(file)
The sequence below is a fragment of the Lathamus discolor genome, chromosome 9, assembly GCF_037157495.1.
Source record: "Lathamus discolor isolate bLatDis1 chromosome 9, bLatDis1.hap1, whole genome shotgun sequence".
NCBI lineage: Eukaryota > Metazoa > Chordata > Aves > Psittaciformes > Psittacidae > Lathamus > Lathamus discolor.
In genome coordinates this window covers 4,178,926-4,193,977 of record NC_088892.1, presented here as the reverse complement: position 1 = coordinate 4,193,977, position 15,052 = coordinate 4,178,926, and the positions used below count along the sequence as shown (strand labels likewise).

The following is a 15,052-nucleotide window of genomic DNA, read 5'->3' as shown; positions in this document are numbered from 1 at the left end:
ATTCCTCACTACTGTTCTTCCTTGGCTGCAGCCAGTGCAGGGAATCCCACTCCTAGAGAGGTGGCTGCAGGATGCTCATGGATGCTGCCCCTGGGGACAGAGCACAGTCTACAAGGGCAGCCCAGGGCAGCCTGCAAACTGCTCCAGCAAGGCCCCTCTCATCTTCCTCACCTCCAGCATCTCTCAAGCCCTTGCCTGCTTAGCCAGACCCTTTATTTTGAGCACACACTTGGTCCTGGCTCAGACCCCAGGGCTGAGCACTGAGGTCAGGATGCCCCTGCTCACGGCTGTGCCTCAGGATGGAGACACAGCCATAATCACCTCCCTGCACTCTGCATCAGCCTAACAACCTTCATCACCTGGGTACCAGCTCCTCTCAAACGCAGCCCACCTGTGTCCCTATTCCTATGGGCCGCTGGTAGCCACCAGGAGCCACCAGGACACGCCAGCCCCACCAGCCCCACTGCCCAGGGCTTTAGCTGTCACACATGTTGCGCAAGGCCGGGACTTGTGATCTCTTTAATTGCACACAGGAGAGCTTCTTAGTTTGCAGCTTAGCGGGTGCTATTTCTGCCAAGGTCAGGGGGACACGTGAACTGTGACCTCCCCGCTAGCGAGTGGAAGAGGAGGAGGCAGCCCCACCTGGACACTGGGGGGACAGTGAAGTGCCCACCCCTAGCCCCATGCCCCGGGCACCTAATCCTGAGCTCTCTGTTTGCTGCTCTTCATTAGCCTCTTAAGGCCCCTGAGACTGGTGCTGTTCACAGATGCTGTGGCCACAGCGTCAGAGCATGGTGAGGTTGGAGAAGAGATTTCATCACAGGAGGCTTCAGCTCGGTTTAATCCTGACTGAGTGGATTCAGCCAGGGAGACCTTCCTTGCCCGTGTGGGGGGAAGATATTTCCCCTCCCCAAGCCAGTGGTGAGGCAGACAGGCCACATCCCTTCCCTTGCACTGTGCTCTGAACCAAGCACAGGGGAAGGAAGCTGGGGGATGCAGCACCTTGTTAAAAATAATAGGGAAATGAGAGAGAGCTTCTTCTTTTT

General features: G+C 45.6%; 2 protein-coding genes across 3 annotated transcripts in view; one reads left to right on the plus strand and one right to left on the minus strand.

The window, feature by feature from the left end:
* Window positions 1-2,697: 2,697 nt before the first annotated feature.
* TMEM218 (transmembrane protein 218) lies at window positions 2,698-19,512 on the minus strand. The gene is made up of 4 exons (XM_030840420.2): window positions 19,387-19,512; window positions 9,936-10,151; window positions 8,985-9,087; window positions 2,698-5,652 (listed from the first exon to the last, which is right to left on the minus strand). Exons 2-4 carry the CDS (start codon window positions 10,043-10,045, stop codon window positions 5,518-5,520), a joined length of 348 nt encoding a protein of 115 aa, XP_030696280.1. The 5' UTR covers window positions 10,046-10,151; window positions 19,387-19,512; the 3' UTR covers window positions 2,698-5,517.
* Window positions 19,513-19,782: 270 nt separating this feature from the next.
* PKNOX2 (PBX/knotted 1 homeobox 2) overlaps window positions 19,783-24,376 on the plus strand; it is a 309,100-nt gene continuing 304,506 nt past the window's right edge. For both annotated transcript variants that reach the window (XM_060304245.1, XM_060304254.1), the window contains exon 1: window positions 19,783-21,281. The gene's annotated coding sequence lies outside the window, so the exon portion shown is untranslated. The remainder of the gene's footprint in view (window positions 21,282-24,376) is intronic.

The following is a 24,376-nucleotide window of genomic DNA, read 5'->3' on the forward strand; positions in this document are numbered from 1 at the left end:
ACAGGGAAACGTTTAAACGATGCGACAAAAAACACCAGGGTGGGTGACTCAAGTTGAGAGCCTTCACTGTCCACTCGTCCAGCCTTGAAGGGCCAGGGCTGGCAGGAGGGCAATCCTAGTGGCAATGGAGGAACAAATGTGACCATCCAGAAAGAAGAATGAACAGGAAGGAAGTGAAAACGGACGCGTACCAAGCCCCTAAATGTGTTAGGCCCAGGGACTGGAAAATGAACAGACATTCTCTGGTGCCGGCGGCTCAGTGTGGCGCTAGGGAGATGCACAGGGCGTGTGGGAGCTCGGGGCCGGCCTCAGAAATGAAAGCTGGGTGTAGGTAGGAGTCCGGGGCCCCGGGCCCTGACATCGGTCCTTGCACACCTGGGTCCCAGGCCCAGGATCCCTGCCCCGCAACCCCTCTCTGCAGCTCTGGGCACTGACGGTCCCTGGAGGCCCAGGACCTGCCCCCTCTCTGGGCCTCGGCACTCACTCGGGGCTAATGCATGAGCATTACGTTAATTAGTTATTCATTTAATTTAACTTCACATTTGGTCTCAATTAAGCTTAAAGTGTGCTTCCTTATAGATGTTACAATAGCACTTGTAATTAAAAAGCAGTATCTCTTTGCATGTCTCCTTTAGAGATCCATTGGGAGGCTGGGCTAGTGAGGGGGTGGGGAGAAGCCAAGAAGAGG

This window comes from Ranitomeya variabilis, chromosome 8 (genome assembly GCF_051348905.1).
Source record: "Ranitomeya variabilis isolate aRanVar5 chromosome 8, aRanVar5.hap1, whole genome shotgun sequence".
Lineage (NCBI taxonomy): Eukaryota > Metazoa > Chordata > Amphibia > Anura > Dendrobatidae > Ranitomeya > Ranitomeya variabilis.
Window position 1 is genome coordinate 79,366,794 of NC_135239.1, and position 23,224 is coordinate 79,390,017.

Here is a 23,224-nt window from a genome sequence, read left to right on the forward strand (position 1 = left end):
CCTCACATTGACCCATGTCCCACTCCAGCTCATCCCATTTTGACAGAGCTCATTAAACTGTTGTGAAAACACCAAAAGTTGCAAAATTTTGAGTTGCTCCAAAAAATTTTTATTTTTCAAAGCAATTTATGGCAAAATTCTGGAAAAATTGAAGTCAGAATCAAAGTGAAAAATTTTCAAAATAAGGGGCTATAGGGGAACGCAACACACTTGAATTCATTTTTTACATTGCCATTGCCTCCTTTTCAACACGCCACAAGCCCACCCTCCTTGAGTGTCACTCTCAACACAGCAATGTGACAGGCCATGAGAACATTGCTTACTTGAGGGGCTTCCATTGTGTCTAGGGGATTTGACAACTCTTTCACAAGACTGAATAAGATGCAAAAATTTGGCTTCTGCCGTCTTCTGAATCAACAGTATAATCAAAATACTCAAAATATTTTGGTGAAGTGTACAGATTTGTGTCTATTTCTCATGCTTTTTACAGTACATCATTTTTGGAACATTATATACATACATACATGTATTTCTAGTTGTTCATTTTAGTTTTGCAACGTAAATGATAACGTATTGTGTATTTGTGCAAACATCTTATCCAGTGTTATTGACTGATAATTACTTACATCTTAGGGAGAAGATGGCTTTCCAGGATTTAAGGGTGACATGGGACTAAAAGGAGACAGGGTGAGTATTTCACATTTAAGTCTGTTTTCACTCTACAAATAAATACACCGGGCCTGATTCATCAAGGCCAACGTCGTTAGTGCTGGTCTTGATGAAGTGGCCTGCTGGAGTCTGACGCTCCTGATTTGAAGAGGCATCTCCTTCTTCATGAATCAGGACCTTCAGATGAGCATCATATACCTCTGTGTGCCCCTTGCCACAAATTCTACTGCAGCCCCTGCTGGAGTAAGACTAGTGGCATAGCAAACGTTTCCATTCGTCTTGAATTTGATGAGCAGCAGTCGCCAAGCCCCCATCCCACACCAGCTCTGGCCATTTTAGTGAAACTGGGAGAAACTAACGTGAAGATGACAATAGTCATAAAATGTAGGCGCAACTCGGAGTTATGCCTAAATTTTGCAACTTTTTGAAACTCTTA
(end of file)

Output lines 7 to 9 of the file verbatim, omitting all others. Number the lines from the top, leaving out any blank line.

General features: G+C 45.6%; 2 protein-coding genes across 3 annotated transcripts in view; one reads left to right on the plus strand and one right to left on the minus strand.

The window, feature by feature from the left end:
* Window positions 1-2,697: 2,697 nt before the first annotated feature.